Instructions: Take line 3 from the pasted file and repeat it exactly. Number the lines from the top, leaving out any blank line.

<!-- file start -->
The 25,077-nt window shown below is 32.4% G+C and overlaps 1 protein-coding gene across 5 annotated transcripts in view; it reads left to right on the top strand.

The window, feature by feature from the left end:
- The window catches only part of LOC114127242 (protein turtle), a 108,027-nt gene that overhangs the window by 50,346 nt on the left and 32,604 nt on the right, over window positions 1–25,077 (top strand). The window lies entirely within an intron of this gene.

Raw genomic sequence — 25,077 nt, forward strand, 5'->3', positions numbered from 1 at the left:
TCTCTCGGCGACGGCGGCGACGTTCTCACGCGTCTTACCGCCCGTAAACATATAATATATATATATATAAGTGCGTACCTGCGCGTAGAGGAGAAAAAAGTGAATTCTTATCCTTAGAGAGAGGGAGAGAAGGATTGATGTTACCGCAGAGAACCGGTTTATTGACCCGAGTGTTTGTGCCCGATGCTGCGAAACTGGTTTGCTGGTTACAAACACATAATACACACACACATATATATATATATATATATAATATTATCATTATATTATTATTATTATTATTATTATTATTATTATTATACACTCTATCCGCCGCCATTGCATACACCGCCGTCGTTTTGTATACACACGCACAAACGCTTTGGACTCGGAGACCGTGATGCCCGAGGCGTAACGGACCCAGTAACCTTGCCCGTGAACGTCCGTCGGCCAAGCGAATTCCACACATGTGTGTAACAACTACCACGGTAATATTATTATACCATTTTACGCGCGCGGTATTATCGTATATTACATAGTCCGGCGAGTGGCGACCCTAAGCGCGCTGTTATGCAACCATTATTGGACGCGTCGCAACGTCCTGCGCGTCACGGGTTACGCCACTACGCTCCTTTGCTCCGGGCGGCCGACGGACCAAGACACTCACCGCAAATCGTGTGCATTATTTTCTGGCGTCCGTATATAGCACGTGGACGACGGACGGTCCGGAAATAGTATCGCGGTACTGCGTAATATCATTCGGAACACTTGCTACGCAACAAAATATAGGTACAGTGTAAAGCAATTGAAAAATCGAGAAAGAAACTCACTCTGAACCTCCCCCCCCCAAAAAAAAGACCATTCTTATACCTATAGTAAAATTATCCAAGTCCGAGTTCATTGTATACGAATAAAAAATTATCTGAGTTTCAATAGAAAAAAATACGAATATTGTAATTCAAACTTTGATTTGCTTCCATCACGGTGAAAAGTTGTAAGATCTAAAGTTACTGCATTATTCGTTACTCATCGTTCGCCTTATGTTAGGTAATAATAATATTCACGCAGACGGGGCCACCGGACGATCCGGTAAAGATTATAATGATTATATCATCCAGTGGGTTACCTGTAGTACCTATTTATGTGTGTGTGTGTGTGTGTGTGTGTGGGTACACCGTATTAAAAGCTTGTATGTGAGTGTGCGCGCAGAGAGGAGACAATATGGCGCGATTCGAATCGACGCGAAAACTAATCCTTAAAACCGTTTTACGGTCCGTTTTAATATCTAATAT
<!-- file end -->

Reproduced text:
- The window catches only part of LOC114127242 (protein turtle), a 108,027-nt gene that overhangs the window by 50,346 nt on the left and 32,604 nt on the right, over window positions 1–25,077 (top strand). The window lies entirely within an intron of this gene.